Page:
In November 2021, Greater Manchester Chamber of Commerce hosted Poole Dick’s “Towards a Net Zero Future. Are we on Track?”
Here are the three key issues I took from the event and how I believe collaboration can help with all three issues.
- Analysis then Action
In the construction industry, there are countless stages from design to completion. Think about the number of teams within the retrofit process: advisors, assessors, coordinators, designers, installers, evaluators. Throw in more stakeholders, such as landlords and utilities companies, and you can see how communications breakdown, costs are cut and the initial designs are altered. Can the construction industry gather all stakeholders before construction begins to adopt an “Analysis then Action” approach instead?
- Net Zero perfection vs Mass carbon reduction
Construction businesses are struggling to create profitable business plans that factor in Net Zero costs. Striving for Net Zero is expensive, particularly the last 10%-20%. It’s better to retrofit two buildings at a carbon reduction rate of 80% rather than one building at 90%. Should we drop the term “Net Zero” while councils, the private sector and academia work together to implement wide-spreading, cost-effective new build and retrofit designs?
- Cultural Shift
The hardest part of buildings going net zero will be the cultural shift, such as society accepting gas cookers are no longer an option. As a result, construction businesses can fall into the trap of overselling going net zero’s saving potential. Instead, government can help facilitate this cultural shift. Here are some suggestions of how:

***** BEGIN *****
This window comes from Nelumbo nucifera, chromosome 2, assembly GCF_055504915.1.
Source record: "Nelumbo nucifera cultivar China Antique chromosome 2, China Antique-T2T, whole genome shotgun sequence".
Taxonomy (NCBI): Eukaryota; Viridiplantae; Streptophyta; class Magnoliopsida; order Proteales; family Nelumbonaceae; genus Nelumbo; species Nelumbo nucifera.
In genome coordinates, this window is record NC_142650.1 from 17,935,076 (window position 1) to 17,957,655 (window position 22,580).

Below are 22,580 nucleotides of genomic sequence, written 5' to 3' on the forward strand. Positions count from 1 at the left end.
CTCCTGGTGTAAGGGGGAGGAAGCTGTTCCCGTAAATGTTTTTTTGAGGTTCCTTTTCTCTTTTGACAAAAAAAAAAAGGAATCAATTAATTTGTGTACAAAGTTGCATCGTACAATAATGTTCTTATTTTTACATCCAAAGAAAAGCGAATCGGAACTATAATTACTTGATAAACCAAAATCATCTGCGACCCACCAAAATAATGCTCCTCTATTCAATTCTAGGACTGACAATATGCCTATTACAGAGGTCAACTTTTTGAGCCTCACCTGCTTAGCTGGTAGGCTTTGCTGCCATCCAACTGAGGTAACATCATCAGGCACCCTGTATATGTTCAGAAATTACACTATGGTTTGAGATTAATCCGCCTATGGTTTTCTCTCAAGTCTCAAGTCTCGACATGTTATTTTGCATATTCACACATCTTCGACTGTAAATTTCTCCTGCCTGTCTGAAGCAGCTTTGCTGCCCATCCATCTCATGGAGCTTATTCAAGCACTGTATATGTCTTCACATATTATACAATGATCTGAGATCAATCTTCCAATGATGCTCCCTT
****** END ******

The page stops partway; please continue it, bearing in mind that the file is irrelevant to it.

- Government can create an annual “MOT” for buildings to strengthen post occupancy evaluation and ensure retrofit quality.
- Government can reduce VAT to zero for new builds and retrofit.
- Funding bodies can work with industry to create funding that’s easier to access or more realistic to the fast-paced construction industry.
Should the government be listening to external suggestions to facilitate this cultural shift?
How can we help?
It’s no wonder solving construction’s net zero woes is a complex issue, having so many more stakeholders than the average industry. However, difficult issues can be helped with collaboration and the sharing of best practises.
Greater Manchester is a region renowned for our collaborative efforts. The Greater Manchester Chamber of Commerce is testament to that, being the largest Chamber in the UK. We help businesses connect, communicate and create partnerships to achieve goals impossible to do alone.
GMCC is committed to helping businesses reach their sustainability goals by offering guidance and facilitating multi-sector collaboration. If this is something you’re interested in, please call 0161 393 4321 or email email@example.com